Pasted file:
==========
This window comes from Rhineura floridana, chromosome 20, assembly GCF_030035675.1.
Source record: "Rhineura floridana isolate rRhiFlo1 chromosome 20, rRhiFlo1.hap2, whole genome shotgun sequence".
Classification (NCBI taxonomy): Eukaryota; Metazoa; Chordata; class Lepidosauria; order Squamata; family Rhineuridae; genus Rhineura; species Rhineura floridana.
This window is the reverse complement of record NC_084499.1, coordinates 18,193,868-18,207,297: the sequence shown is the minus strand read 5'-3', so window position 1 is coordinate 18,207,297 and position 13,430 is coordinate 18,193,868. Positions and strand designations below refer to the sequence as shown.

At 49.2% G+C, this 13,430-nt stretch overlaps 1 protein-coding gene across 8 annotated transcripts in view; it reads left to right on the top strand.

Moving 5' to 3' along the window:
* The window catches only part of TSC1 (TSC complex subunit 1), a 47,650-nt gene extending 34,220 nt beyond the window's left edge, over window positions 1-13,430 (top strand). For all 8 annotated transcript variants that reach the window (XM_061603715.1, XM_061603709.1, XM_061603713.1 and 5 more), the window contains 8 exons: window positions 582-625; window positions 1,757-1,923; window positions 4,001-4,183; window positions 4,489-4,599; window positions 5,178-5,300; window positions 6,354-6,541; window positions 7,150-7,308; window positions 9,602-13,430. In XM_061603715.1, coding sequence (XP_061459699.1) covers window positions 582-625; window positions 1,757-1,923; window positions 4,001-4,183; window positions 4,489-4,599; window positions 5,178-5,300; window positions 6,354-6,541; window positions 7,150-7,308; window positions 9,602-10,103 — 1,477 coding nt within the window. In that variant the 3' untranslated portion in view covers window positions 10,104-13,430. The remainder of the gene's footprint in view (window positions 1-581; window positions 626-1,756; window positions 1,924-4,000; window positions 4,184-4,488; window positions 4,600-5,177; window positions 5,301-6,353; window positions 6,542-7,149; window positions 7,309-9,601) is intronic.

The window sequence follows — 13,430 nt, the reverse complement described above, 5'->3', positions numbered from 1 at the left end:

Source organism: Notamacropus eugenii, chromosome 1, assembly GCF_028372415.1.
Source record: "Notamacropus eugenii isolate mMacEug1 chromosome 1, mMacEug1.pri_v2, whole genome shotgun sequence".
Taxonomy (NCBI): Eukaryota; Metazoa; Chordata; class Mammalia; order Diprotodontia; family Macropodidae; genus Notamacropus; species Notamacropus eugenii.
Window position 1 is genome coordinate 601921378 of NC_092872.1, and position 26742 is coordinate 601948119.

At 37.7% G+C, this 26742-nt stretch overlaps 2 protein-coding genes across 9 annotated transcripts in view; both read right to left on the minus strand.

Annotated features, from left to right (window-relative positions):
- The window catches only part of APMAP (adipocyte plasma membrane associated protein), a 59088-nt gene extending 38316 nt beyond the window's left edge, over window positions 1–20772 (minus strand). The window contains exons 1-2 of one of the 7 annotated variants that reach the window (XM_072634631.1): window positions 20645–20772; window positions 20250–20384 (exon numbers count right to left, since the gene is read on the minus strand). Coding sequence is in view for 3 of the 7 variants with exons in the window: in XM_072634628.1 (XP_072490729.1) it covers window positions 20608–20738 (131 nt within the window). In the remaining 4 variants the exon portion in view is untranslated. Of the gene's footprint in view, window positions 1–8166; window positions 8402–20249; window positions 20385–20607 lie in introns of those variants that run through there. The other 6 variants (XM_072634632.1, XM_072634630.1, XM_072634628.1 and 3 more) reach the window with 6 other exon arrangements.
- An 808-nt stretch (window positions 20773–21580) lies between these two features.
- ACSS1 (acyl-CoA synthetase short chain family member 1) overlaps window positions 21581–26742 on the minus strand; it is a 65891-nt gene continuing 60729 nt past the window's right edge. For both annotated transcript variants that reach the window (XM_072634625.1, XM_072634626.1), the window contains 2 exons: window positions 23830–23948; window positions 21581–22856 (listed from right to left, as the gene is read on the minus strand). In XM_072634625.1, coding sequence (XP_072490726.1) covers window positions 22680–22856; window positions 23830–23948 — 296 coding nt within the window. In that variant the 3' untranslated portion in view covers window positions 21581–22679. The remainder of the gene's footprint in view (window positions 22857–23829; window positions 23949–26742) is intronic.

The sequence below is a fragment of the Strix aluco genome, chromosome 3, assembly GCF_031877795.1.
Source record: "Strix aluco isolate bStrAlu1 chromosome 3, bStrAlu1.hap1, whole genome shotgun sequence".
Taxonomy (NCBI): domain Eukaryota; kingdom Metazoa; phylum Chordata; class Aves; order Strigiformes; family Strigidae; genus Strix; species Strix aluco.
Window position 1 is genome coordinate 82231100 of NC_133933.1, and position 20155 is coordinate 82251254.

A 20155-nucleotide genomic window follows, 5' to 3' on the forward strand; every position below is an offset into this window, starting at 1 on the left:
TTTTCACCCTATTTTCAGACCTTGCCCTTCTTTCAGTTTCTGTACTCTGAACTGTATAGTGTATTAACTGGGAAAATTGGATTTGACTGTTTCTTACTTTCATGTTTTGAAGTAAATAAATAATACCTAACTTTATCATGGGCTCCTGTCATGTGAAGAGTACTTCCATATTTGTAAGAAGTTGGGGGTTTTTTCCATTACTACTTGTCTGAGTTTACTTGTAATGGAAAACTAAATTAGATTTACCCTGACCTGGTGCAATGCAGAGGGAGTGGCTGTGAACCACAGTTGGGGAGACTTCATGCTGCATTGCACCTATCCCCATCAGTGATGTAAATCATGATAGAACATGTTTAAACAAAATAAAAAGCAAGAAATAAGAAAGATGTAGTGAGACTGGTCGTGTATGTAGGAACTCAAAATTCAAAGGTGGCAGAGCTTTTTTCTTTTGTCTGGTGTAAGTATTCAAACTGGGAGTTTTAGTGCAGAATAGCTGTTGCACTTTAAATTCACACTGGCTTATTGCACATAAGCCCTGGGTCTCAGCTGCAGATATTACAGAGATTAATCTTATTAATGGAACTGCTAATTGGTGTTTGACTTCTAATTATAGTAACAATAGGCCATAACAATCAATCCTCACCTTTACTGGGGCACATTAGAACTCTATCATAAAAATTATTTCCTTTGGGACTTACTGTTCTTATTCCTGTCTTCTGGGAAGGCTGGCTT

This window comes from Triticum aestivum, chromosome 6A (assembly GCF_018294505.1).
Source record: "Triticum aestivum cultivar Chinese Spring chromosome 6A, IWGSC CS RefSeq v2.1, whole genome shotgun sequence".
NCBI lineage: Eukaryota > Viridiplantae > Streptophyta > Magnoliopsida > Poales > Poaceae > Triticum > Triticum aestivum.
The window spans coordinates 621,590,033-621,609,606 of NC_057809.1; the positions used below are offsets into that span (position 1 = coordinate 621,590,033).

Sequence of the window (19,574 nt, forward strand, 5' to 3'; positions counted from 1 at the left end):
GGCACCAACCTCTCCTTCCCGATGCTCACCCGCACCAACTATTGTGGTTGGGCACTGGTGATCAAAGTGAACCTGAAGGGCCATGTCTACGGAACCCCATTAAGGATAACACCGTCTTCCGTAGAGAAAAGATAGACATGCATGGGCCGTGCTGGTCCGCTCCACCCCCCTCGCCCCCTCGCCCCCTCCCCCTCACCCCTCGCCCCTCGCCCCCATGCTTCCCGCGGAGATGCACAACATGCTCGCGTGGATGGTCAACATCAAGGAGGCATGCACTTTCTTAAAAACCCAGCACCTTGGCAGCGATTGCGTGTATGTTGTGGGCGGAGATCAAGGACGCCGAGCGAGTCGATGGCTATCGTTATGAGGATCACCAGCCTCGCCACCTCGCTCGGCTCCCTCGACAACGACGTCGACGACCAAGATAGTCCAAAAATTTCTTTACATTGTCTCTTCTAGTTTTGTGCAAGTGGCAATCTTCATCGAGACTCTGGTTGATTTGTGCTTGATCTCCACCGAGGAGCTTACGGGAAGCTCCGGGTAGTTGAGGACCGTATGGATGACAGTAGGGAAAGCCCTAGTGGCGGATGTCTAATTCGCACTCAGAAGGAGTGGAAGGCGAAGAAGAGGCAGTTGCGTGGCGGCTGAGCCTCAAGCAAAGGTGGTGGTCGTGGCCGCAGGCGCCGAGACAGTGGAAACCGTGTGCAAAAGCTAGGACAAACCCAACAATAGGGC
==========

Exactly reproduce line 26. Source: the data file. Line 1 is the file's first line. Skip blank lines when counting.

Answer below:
NCBI lineage: Eukaryota > Viridiplantae > Streptophyta > Magnoliopsida > Poales > Poaceae > Triticum > Triticum aestivum.